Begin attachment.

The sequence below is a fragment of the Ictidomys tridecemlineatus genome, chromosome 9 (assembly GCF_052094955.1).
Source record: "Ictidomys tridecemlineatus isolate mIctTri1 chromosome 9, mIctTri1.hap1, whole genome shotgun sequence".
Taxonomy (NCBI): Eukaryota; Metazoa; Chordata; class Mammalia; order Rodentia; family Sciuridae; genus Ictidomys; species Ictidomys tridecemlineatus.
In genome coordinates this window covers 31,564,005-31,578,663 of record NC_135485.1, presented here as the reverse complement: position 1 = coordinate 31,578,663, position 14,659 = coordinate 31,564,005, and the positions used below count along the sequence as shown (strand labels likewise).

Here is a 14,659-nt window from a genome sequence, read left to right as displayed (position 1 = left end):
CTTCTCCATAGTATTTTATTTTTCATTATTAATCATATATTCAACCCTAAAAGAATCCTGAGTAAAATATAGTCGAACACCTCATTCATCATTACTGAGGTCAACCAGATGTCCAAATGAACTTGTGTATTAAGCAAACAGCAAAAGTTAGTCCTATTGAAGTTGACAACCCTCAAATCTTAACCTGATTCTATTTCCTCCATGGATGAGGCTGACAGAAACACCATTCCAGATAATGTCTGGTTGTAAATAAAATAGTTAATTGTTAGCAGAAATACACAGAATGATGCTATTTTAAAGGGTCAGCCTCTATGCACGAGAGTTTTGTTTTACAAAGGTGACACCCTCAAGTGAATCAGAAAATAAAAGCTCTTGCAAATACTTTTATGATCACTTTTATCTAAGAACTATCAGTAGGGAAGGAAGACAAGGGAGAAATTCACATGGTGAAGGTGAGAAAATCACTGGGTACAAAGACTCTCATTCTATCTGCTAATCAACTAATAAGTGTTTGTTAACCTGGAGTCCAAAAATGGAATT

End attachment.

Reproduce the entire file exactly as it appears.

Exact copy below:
The sequence below is a fragment of the Ictidomys tridecemlineatus genome, chromosome 9 (assembly GCF_052094955.1).
Source record: "Ictidomys tridecemlineatus isolate mIctTri1 chromosome 9, mIctTri1.hap1, whole genome shotgun sequence".
Taxonomy (NCBI): Eukaryota; Metazoa; Chordata; class Mammalia; order Rodentia; family Sciuridae; genus Ictidomys; species Ictidomys tridecemlineatus.
In genome coordinates this window covers 31,564,005-31,578,663 of record NC_135485.1, presented here as the reverse complement: position 1 = coordinate 31,578,663, position 14,659 = coordinate 31,564,005, and the positions used below count along the sequence as shown (strand labels likewise).

Here is a 14,659-nt window from a genome sequence, read left to right as displayed (position 1 = left end):
CTTCTCCATAGTATTTTATTTTTCATTATTAATCATATATTCAACCCTAAAAGAATCCTGAGTAAAATATAGTCGAACACCTCATTCATCATTACTGAGGTCAACCAGATGTCCAAATGAACTTGTGTATTAAGCAAACAGCAAAAGTTAGTCCTATTGAAGTTGACAACCCTCAAATCTTAACCTGATTCTATTTCCTCCATGGATGAGGCTGACAGAAACACCATTCCAGATAATGTCTGGTTGTAAATAAAATAGTTAATTGTTAGCAGAAATACACAGAATGATGCTATTTTAAAGGGTCAGCCTCTATGCACGAGAGTTTTGTTTTACAAAGGTGACACCCTCAAGTGAATCAGAAAATAAAAGCTCTTGCAAATACTTTTATGATCACTTTTATCTAAGAACTATCAGTAGGGAAGGAAGACAAGGGAGAAATTCACATGGTGAAGGTGAGAAAATCACTGGGTACAAAGACTCTCATTCTATCTGCTAATCAACTAATAAGTGTTTGTTAACCTGGAGTCCAAAAATGGAATT